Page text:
unprecedented state expansion caused by war mobilization as causal variables

for the permanent reordering of state-society relations that the postwar

welfare state represented” (p.2) and to show how the capacity to exploit that

window of opportunity turned on “the dynamics of party competition, the

flexibility of elites and the sociology of class” (p.11).

All this is presented as material that then illuminates even deeper issues in

contemporary comparative political economy: issues concerned with how far

trajectories of post-war development are internally generated or externally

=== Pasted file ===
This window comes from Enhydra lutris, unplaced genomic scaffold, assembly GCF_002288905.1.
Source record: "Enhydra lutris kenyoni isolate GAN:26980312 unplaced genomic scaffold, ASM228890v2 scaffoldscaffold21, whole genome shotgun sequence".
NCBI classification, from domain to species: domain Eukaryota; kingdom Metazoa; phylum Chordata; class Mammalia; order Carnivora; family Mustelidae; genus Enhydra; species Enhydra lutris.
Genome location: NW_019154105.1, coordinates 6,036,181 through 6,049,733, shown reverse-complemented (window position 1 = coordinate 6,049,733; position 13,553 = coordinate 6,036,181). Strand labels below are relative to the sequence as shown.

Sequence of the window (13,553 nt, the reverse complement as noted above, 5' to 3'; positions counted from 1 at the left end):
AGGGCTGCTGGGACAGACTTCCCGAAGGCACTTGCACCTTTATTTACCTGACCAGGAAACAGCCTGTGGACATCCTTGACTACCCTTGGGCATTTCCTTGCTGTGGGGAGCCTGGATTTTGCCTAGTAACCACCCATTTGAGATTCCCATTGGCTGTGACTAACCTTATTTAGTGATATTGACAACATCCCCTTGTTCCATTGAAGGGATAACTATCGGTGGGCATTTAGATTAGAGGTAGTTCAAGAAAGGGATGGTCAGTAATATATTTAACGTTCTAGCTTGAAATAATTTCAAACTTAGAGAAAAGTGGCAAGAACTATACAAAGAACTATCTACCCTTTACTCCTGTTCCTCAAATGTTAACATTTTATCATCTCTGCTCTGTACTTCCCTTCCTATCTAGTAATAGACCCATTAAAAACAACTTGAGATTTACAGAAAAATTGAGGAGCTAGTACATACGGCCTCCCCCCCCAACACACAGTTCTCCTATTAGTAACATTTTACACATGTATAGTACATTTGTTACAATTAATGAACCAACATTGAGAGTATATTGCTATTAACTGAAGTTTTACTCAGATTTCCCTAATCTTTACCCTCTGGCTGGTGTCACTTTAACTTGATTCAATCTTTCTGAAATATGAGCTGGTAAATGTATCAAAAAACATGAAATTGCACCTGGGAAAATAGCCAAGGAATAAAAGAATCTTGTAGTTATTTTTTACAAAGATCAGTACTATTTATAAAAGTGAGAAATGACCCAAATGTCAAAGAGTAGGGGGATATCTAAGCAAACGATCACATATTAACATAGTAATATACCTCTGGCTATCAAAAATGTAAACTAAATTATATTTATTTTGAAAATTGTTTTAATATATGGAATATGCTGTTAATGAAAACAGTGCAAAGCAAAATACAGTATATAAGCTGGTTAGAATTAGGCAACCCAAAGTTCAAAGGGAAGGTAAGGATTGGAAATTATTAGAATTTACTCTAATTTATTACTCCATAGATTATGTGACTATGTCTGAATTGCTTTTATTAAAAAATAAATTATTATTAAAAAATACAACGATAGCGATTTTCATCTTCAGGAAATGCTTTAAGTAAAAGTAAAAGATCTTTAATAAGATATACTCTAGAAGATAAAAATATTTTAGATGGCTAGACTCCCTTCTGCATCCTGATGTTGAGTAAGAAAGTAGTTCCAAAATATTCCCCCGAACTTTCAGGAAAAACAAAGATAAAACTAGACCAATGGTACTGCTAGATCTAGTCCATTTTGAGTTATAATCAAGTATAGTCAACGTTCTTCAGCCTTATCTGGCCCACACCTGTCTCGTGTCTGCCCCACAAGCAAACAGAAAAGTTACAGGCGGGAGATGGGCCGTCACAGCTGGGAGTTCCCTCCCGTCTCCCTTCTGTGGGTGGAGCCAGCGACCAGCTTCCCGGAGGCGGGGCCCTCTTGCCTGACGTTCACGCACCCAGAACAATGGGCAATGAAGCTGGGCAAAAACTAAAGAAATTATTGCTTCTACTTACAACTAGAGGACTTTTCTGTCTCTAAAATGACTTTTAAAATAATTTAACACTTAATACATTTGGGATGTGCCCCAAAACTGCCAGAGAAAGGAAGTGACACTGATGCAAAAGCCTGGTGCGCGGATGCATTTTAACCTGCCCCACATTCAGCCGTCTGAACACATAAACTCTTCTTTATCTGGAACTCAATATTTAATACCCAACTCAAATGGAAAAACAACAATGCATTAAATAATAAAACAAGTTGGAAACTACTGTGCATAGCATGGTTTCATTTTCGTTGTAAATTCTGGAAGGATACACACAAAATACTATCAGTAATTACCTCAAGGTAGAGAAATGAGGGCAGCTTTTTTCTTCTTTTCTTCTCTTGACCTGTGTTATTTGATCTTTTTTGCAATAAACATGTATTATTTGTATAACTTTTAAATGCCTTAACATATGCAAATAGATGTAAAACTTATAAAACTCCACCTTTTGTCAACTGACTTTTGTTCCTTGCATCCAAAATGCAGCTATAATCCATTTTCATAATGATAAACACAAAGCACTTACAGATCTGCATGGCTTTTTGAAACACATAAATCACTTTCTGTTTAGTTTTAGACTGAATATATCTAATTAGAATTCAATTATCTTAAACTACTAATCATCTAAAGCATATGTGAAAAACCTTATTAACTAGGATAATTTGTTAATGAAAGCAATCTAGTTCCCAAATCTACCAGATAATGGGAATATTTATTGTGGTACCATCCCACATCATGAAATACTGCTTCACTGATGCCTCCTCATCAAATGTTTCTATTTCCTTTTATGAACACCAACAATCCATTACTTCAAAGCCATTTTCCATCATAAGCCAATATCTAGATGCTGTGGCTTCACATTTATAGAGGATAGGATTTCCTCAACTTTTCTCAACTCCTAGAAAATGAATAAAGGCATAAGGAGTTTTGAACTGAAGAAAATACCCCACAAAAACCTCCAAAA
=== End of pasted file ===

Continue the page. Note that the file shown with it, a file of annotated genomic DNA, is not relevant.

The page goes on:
constrained, and with how far state action is the product of group interests.

She is explicit on her understanding of the field, describing the dominant

debates between comparativists (pp. 19-20, 243-44). She is also clear on her

position within it, rejecting both the “primacy of business” and the “primacy

of labor” positions (p.20) while still recognizing “the capacities of groups

to influence policy” (p.166). It is at this point that the issue of the

adequacy of the case material to settle (or help resolve) issues of this kind

then looms into view. On that, I would say two things. One is that it is

extraordinarily difficult to link case material to general theoretical issues.

That linkage is never easy, and yet it is essential. The great strength of

this book is that it tries; and that at times, when for example contrasting UK